This got the AdViking crew thinking a bit more about the old “above the line” (branding) vs. “below the line” (direct reponse or DR) split or paradigm. After a few too many fine German pilsners we found ourselves asking why is everyone trying to battle Google in the DR space? Or as John Battelle says (thanks JB for keeping it real; btw – AdViking loves your blog):

Straight down a rat hole. (A direct response rathole, I might add – the majority of dollars on the web are still in DR).

We agree this could be a really bad hole to fall into. Sure DR works but the whole point is it takes traffic away from your content! Simple idea that is easily forgotten while chasing all those ad dollar$ like some sort of crazed publsihing pimps (or do I mean whores?). Maybe DR is a whore and branding is the pimp? As we board our viking ship for battle we say “long live brand advertising online!”

Vertical Zoom – Local Search Summit III in Oslo

6 June, 2008

AdViking has finally recovered (more on that later) enough from the Local Search Summit in Oslo to put finger to keyboard and round off the Vertical Zoom with a quick rundown on AdViking’s key takeaways.

As written previously Local Search Summit (LSS) is an invite-only session between various non-competitive Publishers who are at different stages of deploying a Local Search strategy.

The main points for AdViking were:

  1. Search is a Key Business Enabler
  2. Advertising Growth isn’t Just Search
  3. Paper is Dead.  Long live Digital
  4. Direct Sales Force Publishers have become SEMs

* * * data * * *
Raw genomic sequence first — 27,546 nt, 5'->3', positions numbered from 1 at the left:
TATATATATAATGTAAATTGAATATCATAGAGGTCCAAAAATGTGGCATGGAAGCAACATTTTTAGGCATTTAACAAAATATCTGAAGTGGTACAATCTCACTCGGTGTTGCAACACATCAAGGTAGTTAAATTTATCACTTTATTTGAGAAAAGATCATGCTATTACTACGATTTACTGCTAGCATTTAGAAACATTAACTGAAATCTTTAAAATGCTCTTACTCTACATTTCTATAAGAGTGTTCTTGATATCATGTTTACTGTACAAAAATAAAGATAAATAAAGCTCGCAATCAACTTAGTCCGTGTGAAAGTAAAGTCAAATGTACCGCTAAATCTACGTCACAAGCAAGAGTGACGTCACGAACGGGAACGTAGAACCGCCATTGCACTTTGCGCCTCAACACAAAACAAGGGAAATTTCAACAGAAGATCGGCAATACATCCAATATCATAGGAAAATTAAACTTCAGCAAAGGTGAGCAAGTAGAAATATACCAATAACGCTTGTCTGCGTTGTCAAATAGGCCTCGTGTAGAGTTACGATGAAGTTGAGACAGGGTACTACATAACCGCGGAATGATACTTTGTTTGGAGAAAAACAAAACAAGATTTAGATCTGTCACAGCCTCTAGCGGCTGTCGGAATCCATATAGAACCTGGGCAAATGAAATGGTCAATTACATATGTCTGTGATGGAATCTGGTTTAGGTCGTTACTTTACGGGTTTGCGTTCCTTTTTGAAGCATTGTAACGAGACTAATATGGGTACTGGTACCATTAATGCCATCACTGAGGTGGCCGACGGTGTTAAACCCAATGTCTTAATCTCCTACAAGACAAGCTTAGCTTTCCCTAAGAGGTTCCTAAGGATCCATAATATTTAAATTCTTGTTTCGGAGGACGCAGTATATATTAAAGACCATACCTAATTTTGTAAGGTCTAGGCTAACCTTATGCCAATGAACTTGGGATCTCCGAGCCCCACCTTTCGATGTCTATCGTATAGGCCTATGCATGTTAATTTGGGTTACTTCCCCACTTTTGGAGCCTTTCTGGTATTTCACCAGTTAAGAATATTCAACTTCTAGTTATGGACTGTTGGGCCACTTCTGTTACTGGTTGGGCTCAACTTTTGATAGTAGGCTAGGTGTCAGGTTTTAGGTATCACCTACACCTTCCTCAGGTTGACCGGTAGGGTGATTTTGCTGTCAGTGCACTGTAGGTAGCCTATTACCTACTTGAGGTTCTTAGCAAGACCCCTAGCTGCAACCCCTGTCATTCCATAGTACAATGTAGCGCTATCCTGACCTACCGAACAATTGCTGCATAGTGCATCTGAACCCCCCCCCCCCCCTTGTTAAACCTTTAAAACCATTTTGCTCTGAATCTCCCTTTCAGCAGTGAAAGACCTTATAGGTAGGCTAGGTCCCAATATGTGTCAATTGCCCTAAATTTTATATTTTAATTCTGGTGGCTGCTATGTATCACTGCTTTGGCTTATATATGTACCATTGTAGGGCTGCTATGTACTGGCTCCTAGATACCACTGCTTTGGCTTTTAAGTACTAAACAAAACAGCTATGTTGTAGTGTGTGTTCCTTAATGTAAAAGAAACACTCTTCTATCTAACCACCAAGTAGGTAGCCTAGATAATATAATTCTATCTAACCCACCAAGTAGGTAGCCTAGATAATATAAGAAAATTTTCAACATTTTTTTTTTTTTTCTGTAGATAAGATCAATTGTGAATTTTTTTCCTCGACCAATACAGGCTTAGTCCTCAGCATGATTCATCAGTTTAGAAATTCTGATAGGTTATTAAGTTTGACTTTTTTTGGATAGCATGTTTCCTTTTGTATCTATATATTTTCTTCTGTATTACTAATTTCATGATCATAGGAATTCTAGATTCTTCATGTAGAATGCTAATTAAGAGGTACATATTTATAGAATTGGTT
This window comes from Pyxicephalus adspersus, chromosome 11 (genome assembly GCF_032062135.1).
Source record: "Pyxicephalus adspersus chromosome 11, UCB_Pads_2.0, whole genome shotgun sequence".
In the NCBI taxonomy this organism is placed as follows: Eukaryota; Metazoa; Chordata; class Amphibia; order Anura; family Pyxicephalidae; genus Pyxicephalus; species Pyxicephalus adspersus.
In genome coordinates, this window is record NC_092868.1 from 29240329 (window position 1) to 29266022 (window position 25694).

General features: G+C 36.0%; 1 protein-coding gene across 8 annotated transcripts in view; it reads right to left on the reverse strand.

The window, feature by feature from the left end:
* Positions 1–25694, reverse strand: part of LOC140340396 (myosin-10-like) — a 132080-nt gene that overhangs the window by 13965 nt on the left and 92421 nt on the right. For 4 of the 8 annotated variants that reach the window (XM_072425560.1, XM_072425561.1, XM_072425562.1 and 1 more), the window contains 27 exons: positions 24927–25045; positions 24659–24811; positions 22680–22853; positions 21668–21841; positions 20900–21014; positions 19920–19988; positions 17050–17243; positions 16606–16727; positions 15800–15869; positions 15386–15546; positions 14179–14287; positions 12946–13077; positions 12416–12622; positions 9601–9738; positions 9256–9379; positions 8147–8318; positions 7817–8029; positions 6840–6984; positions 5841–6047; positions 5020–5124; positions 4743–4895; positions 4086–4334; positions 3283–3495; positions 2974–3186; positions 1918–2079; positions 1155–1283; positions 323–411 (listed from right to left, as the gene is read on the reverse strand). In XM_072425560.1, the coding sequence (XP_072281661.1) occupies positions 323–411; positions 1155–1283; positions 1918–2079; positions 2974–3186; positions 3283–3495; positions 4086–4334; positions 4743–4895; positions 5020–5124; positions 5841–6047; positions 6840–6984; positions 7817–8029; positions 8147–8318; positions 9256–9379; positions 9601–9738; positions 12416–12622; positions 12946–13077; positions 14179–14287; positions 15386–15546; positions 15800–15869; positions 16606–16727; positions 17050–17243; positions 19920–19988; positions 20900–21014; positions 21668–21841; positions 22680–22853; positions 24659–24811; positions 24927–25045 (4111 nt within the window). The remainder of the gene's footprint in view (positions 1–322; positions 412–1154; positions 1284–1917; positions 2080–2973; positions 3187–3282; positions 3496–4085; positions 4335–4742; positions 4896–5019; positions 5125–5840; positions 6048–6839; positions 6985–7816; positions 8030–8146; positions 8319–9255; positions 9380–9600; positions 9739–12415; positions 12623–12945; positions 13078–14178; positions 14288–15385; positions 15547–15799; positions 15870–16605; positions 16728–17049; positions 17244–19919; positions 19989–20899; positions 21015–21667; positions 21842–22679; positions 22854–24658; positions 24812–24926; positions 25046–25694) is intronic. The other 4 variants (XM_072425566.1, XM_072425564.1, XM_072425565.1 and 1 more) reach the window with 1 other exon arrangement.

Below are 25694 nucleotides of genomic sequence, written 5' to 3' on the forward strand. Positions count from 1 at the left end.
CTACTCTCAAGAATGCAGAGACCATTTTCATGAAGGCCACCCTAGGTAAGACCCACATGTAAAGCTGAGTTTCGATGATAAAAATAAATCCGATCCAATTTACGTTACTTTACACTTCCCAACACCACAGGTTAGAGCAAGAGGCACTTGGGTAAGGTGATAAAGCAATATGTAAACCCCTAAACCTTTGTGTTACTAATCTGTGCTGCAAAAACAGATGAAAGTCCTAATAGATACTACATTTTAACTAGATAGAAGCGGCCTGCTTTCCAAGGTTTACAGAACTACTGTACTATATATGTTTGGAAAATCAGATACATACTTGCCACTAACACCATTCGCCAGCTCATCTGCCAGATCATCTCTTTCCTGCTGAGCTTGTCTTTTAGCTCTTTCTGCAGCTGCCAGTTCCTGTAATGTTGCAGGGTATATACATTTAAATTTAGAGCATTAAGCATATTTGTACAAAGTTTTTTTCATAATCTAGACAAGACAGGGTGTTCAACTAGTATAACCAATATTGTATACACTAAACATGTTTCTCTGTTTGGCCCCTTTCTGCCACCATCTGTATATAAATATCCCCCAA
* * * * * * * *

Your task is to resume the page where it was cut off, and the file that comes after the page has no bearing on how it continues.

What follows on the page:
Search is an Enabler

For the LSS publishers, is maturing quickly from a destination strategy into a key infrastructure play  That is by having initially deployed a vertical strategy, people are realising that by having a broad horizontal search infrastructure it can enable Publishers to quickly build and deploy verticals, e.g.:  Search driven hyper-local algorithmic digital newspapers.

Advertising Growth isn’t Just Search

Three main points to consider about this topic.

It might be obvious to most in the industry but one important recent penny drop is that Display is still here and not going away.  There’s lots of examples out there but here’s one example from the IAB/PWC comparing 06 to 07 ad spending in the US.

One example is some current thinking that AdViking it putting into around Contextual and how it is probably going to be more effective for Contextual ads to move from the typical AdSense model of PPC and apply the inventory management algorithms of Display.